Project Type

  • UX/UI design
  • Interaction design
  • User research
  • Information architecture


  • Sketch
  • Pendo (product engagement tool)
  • Invision


  • March 2015 - March 2016

Process & Milestones


Using the use cases, I created a flow diagram for the MVP and scalability for future directions. This flow chart was used to construct the wireframes.


With countless of iterations to get to the final design, here are the major changes in the design direction. Initially, I sketched out the most important functions and actions that were currently available within the current design. Using Balsamiq, I transferred my hand-sketches to digital. Then, I applied the existing FormAssembly style and look to my initial sketches. Finally, we continued to narrow down on the style direction as we landed on incorporating the Salesforce Lightning Design into our product.

Version 1

Version 5

Version 8

Version 16

Final Design

Response view

In the final design, we provided users with the ability to control which data to display by introducing filters and table columns. Users can now see all of the data that they want to see in one place.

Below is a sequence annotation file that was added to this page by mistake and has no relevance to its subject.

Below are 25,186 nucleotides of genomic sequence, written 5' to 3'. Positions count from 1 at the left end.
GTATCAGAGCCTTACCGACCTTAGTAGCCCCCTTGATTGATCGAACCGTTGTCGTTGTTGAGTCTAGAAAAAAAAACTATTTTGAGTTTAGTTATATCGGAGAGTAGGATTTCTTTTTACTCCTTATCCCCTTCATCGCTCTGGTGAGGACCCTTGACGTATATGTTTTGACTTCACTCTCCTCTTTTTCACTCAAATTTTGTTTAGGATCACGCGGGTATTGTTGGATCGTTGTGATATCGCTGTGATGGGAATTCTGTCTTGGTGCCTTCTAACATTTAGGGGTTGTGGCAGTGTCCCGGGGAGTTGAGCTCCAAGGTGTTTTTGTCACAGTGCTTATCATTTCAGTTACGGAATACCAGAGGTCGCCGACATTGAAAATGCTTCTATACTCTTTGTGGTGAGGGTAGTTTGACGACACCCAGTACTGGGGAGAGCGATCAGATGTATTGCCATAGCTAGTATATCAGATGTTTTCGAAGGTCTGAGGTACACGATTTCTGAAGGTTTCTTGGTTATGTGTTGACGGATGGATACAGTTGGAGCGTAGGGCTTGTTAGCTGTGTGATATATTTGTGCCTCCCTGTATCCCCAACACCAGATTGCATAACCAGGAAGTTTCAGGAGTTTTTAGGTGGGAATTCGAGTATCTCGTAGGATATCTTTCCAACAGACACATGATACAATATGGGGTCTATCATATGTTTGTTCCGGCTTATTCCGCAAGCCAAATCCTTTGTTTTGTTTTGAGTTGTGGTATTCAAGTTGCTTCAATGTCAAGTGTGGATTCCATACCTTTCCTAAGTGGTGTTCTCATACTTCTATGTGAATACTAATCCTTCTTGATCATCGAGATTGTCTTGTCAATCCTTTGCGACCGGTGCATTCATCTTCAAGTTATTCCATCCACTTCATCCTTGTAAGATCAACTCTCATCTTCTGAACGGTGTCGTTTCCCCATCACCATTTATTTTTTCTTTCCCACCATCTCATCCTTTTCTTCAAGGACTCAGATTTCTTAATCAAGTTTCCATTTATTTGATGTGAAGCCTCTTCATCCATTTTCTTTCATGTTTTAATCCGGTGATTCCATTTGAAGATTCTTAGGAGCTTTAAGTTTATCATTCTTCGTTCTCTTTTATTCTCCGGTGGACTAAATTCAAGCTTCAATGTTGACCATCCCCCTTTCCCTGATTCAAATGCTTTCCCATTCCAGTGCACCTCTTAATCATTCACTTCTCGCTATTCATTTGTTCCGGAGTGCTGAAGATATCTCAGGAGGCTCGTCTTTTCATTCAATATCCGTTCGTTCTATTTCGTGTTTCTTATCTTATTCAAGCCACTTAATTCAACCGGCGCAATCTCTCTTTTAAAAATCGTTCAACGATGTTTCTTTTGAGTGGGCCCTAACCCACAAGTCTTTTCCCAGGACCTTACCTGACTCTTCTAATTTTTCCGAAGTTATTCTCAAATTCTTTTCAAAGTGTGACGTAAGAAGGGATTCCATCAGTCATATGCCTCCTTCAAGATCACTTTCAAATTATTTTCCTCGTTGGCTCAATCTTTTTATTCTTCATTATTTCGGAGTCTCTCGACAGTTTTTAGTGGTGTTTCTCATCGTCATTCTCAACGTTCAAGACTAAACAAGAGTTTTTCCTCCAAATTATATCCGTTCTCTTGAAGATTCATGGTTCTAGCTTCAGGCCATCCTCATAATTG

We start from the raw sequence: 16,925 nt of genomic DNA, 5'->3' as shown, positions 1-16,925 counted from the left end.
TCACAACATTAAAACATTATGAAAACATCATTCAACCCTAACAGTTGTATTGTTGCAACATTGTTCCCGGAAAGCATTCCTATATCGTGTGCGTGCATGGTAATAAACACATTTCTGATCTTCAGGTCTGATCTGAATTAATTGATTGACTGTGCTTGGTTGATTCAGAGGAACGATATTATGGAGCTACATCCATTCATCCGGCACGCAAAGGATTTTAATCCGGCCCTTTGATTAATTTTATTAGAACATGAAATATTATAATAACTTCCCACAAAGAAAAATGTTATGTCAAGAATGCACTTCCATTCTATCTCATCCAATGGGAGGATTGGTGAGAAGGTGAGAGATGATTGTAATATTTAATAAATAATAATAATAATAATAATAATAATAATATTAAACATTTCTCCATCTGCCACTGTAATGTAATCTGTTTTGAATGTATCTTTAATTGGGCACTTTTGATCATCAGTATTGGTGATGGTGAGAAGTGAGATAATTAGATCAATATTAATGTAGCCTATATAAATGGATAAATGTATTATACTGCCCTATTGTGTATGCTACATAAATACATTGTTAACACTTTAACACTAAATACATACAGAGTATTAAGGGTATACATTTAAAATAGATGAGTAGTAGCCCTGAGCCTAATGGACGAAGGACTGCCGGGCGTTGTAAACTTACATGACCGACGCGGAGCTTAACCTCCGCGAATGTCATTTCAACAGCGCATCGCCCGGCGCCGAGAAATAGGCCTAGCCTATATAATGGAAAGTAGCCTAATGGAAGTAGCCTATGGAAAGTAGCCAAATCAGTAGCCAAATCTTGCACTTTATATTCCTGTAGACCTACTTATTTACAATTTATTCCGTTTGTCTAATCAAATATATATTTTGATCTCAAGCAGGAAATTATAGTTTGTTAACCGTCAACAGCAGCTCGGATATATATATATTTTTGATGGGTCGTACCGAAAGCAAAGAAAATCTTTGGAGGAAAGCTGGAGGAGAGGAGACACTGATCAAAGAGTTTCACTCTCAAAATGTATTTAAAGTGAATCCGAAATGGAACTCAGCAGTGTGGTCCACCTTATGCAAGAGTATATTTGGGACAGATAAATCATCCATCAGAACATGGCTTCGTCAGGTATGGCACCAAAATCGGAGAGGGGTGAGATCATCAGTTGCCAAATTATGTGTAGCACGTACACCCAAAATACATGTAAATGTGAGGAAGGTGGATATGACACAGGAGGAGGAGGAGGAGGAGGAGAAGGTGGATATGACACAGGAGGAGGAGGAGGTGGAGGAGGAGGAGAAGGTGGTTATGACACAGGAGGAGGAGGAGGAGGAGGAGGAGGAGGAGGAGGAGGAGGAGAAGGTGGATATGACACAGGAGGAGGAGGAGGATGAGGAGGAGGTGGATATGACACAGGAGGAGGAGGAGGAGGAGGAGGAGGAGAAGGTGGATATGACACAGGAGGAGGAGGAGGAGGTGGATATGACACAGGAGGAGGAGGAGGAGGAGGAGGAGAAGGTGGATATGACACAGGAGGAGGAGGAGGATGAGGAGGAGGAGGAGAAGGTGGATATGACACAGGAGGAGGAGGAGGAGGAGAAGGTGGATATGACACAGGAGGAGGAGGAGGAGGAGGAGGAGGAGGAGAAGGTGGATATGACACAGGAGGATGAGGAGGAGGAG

Aggregate view

We simplified the chart display by utilizing a minimal design and also provided users with more data display controls. Users can now show and hide certain response types and control their date ranges.

Key Takeaways & Reflection

I sat down with our marketing staff to discuss the major redesign of the product.

Hannah: What was the biggest challenge in the process?

Katya: The biggest challenge was working within our system’s limitations. The way that our back end system is constructed really limits what can be done on the front end. However, constraints are a part of design and I am up for the challenge to work with such constraints. Another challenge was making sure that my work maintained consistency in look, feel, and interactivity as Ben worked on the design elements. This challenge is the reason we started working on the style guide.


Hannah: What advice would you give to fellow UX folks who are getting ready to work on a redesign?

Katya: I have three pieces of advice:

  1. Iteration is key. I created dozens upon dozens of full designs to small, specific feature designs. The evolution of the design is remarkable, but each iteration brings you closer to a better user experience.
  2. Since there are so many possibilities and directions to the design, as the designer, you need to just make a decision and just go with it. There just isn’t enough time to get feedback on every button and every interaction. And in any case, most people aren’t in the weeds like you thinking about every little detail.
  3. Don’t be afraid to make the wrong decision. Usually, mistakes are caught in testing and feedback sessions. They are early enough in the development process that it’s an easy and cheap fix.

Read more about the process here : The Gemini Redesign Journey (Part 3)

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